Solution templates provide location analytic themes and applications. Due to integration with Microsoft Windows and IBM Cognos, location analytic processes are easier. Using these common business tools, a presenter showed how people can visualize data and also use it for analysis. Whether connected to or disconnected from the organization’s platform, anyone can use GIS for analysis.

Another presenter demonstrated the elegance of Esri’s analytical tools by creating a statistical hot spot on the map. Geoprocessing tools automated the geostatistical hot spot processes, allowing her to calculate cluster distances and create visualizations.

Developers explained the extensive performance capabilities of Esri’s latest release, ArcGIS 10.2, for managing large datasets and running visualization and analysis tools. ArcGIS takes advantage of a computer’s CPU for parallel processing, which boosts response. Performance enhancements have improved geoprocessing and analytical tools, such as those used to perform a feature-weighted analysis. Developers can now manage and share code on the popular GitHub that allows them to check out code, make modifications, check it back in, and share it so others can merge it into their projects. Geoprocessing tools automate the import and export processes for JSON and Microsoft Office.

Transformational Users

Esri’s mission for the User Conference has always been to create a venue for people to come together, share ideas, and learn from each other. During this conference, attendees shared their GIS stories, applications, and best practices. Users presented hundreds of papers about their work in agriculture, defense and intelligence, forestry, retail, transportation, and many other industries. They described real-world applications from data management, analysis, and imagery to mapping, platforms, and web GIS. A few of these stories were shared during the Plenary Session.

From Roosevelt High School, Los Angeles, California, a team of 11th grade students demonstrated their class projects that uncovered environmental injustices in their low-income community. Sponsored by renowned musician, the Foundation is helping underprivileged inner-city kids set a course for professional careers. Dangermond sat with on stage and talked about the science, technology, engineering, and mathematics program; value of education; and the need for professional mentors (see “ Embraces GIS“).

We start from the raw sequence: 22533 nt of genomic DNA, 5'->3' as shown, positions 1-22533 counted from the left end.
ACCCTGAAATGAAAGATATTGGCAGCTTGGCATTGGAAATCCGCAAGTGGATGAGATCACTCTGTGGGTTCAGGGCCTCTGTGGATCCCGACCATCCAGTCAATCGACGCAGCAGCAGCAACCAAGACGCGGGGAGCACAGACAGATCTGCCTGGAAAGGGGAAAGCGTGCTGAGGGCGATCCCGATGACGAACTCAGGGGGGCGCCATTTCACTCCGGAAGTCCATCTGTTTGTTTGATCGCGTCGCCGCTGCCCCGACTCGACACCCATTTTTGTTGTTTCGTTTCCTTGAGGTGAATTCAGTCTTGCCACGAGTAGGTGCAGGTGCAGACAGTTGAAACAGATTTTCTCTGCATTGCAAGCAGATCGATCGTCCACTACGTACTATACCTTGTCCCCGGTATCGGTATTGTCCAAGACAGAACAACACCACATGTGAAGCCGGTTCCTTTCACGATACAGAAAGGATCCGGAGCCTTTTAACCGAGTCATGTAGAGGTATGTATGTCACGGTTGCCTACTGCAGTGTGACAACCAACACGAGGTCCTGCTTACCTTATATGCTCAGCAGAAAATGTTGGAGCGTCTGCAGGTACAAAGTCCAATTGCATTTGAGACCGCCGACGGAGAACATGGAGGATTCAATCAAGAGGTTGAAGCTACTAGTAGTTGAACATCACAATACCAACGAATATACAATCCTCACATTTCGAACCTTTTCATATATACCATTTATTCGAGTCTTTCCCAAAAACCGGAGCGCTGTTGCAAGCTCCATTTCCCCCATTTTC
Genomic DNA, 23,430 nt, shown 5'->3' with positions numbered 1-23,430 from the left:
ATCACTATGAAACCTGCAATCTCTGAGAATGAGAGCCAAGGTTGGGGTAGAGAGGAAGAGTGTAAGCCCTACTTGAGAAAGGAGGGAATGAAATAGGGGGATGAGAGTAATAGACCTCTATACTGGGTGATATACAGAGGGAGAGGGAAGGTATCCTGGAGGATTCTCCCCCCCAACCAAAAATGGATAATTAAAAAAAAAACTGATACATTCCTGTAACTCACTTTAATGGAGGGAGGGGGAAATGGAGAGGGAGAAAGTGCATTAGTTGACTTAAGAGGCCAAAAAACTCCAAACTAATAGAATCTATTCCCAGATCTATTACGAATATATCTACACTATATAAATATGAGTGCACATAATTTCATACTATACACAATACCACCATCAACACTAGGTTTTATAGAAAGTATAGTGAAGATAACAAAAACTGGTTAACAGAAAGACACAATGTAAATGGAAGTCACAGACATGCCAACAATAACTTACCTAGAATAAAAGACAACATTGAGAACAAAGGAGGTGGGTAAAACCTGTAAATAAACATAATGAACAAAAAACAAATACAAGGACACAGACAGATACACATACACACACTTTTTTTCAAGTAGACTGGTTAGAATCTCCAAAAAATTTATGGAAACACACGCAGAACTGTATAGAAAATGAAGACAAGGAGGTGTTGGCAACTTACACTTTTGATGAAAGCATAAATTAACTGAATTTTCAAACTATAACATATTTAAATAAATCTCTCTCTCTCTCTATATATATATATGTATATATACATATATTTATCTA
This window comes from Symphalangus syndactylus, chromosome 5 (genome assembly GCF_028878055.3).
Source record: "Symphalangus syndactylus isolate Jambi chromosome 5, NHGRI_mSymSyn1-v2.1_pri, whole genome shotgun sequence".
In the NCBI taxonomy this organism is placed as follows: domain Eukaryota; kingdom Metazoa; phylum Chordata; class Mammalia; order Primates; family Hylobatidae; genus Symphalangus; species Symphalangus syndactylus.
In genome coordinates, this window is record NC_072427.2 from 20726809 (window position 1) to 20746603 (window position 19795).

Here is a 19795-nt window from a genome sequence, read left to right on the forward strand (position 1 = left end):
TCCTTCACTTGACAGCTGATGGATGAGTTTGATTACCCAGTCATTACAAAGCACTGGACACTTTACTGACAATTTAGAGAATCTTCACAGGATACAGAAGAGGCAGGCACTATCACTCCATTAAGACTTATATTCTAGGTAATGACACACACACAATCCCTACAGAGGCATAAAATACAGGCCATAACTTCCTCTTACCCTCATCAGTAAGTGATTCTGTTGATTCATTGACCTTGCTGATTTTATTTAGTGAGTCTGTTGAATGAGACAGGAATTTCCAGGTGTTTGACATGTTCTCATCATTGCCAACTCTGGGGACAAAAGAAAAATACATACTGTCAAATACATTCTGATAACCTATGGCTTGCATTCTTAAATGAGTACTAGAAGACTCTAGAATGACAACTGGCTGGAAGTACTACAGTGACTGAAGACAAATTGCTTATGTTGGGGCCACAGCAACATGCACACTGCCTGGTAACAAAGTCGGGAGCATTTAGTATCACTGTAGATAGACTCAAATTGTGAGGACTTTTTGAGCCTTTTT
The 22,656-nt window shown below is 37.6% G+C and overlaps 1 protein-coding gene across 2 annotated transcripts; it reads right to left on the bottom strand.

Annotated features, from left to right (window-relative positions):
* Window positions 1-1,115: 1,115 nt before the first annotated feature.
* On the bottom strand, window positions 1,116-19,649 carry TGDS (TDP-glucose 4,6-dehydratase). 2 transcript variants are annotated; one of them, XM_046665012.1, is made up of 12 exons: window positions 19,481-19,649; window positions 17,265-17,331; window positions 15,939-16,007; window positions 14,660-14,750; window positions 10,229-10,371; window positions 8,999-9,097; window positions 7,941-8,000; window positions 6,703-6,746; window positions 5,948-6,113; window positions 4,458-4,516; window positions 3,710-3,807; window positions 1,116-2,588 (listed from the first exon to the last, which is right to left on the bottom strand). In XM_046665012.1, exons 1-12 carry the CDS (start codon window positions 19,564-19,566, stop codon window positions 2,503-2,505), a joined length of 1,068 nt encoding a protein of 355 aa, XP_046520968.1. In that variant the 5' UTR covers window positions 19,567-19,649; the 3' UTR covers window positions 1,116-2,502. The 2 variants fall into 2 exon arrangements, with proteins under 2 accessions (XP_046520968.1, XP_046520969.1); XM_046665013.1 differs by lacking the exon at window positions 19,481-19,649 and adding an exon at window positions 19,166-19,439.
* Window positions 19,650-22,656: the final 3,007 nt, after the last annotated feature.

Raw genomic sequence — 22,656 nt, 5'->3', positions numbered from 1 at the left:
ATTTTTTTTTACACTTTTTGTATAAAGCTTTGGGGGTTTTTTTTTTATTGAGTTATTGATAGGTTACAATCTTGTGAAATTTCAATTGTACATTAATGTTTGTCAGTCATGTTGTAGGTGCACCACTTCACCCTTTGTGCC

CenterPoint Energy’s Cindi Salas shared the benefits of its implementation of the new Esri Portal for ArcGIS. It is similar to ArcGIS Online; however, the company hosts the platform on-site behind its own firewall. Staff uses the company’s operational data, as well as outside content. The team demonstrated how Portal for ArcGIS is more secure, has more applications, and employs multiple datasets. This has transformed many of CenterPoint’s business processes, as staff is moving from static maps to dynamic GIS maps.

Christian Simbeck, the Bavarian State Forest Administration geographic information officer (GIO), described the German organization’s enterprise GIS and talked about the application his team built for disconnected editing in the forest.

Tim Oliver, the GIO from Horry County, South Carolina, described how the county’s enterprise GIS extends to county staff members who access it on their mobile devices. The county requires that GIS be part of every significant project. The GIO demonstrated the value of the enterprise system for hurricane disasters, tax assessments, and crime management.

India has made a vast commitment to modernize its infrastructure. Sam Pitroda, adviser to the prime minister of India on public information infrastructure and innovations, described how the country’s National GIS is essential to its development plans and implementation (see “Esri UC Keynote Speaker Sam Pitroda Shares a Nation’s Technology Plan” and “India: A Vision for National GIS“).